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New from Fenway Press: TOO LATE FOR THE FRONTIER by Ann E. Berthoff

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Americans are often described (and describe themselves) as dreamers. But what happens when your dream runs smack into reality and fizzles out?

You might end up as a crackpot curmudgeon, blaming your failures on the government, or foreigners, or politically correct liberals, or women, or the vagaries of history, or other enemies of your freedom to do as damned well please. And feeling your life has been made miserable by subversive forces beyond your control, you might in turn make life miserable for some of those within arm’s reach.

Meet Franklin Pierce Anderson or “FPA” (1856-1932) of Epworth, Iowa, as presented by his grand-daughter, master story-teller Ann E. Berthoff, who in turn has access to the often embittered letters written to her by FPA’s son Benton Rees Anderson, prime target for the old man’s cantakerousness. By judiciously selecting from these remarkable letters her uncle wrote her during the famous Iowa Blizzards of 1975-76, as well as from other sources, Ann Berthoff  skillfully weaves a chronicle of her grandfather’s corrosive stubbornness and self-righteous folly, and its impact on those around him.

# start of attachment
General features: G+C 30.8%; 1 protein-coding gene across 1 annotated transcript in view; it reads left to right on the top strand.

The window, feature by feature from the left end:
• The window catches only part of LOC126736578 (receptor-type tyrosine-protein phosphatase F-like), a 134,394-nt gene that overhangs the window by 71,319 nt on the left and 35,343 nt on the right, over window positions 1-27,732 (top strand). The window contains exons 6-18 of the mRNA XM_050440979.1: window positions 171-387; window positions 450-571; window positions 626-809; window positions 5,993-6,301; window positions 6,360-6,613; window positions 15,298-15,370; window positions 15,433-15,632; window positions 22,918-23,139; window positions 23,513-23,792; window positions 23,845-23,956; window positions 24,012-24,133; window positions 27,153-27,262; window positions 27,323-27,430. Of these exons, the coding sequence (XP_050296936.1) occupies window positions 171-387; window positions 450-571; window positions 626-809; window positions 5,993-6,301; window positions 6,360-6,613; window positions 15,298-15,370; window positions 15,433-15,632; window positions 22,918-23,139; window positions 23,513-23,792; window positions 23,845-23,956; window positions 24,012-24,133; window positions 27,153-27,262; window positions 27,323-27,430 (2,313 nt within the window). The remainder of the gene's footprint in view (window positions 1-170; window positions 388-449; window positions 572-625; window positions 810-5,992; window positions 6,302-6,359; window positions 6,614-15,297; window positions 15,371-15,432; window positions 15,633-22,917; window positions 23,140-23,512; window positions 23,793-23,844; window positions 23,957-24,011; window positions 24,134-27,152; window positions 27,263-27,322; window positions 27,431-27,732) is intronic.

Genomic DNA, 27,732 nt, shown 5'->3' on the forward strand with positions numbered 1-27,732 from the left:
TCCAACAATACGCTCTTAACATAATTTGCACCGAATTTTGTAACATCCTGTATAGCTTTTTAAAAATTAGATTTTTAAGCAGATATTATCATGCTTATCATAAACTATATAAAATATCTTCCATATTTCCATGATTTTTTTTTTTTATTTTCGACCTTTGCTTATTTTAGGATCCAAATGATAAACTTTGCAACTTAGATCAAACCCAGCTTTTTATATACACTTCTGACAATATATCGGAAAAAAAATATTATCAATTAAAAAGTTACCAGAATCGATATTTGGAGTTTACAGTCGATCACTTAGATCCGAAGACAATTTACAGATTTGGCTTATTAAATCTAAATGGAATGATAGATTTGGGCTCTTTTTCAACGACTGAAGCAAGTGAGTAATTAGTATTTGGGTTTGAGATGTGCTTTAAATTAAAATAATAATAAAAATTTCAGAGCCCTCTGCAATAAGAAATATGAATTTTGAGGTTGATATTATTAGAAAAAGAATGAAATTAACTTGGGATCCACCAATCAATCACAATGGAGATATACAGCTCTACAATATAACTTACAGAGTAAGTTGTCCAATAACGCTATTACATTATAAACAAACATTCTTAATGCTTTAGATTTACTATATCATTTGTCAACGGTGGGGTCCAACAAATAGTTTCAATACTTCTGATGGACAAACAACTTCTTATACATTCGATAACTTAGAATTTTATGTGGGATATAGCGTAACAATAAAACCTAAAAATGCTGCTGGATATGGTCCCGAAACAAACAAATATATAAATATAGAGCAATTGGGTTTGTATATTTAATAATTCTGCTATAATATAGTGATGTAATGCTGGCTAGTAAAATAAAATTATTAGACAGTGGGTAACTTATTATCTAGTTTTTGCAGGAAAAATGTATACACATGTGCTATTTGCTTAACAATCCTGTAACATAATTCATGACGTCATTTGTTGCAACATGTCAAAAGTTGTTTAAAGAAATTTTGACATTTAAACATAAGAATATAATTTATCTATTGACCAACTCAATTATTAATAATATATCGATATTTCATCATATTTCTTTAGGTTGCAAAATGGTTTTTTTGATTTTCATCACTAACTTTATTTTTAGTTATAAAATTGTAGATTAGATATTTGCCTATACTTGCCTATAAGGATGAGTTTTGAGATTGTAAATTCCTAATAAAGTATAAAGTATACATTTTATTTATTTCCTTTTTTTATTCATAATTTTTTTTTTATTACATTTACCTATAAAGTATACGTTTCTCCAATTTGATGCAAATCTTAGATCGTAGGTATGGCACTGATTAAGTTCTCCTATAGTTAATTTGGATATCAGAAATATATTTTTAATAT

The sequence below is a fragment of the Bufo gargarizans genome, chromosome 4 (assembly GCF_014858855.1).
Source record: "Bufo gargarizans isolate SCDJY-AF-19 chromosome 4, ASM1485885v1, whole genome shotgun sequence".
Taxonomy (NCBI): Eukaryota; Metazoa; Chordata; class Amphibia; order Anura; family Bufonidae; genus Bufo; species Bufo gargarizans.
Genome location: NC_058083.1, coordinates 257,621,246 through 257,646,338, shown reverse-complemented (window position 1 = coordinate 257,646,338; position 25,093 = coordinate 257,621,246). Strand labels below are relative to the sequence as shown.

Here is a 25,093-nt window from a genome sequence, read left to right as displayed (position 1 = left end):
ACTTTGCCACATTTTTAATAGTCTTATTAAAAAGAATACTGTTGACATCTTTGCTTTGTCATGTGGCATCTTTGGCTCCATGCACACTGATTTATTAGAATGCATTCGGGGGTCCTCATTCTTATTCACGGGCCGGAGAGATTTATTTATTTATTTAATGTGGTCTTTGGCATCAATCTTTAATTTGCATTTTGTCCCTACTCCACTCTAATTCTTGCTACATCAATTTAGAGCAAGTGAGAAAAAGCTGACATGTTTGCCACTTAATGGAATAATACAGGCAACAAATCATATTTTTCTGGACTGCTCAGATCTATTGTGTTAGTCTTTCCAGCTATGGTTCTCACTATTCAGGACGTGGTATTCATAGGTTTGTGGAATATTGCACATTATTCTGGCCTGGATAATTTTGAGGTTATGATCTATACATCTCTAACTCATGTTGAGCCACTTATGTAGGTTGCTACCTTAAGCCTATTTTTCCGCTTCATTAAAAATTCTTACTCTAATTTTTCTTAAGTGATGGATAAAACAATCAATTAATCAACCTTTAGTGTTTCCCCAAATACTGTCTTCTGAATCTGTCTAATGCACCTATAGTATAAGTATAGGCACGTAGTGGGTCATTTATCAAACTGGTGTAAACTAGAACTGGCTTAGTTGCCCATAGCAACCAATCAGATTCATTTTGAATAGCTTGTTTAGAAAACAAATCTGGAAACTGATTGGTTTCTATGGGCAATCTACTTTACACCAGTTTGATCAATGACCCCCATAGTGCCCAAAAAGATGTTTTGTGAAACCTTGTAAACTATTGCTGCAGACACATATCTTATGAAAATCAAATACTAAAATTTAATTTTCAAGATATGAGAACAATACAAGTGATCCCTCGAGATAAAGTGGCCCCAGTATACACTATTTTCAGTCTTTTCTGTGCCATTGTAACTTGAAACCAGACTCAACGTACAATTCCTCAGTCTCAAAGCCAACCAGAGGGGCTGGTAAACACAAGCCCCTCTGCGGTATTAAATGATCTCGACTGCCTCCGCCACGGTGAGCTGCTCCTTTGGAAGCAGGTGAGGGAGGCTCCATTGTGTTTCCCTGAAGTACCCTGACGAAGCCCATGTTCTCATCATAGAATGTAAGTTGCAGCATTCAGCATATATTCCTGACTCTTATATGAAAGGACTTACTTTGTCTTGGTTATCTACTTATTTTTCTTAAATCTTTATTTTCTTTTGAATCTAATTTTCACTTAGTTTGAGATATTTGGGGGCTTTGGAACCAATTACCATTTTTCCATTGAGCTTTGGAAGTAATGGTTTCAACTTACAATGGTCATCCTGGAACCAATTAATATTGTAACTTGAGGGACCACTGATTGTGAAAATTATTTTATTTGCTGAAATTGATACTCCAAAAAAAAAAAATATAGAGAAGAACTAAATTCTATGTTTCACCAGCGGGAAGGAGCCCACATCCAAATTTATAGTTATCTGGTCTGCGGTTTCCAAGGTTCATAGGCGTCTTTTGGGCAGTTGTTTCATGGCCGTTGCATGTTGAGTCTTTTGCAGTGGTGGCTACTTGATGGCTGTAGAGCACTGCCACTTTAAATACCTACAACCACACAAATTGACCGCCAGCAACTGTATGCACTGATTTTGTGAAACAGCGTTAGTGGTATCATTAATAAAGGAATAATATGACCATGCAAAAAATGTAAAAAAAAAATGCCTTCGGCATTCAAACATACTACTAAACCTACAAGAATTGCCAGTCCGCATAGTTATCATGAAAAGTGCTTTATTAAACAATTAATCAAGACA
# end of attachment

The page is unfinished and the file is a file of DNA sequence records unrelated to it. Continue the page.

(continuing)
But if FPA is a prize-winning American Curmudgeon, Benton Rees Anderson emerges from Berthoff’s account as a remarkable American storyteller in his own right, with a sharp eye for the dramas of family life, a muscular prose style, deft analytical skills, and a matchless memory for detail—as we tend to remember insults more vividly than we do praise.  Benton was a cultivated man, a teacher, college-educated at a time when few rural American boys—and fewer girls—went past high school. So, inevitably, Benton himself becomes a character in this story. And if writing well is the best revenge, FPA, warts and all, leaps off the page as Benton’s chief creation.

Whether FPA is a “representative American type” or “one of a kind” every reader will have to decide for herself or himself. Berthoff is clear that an injured Benton has given us slanted account of his father. Not everyone on the family felt the same about the old man. So in a way, what Berthoff offers us in Too Late for the Frontier is an exercise in critical biography. Swept along by the power of an engrossingly angry (and awed) portrait of a father by a son, we are still invited to maintain a skeptical distance by Berthoff herself, who in turn resists her own impulse to sentimentalize her childhood visits to the family farm in Iowa. In Berthoff’s words, “The mystery of personality usually outlasts attempts to explain it in terms of cause and effect and the one who seeks to disclose the real secrets of personality often ends by revealing more of himself than of the subject he intends to reveal.”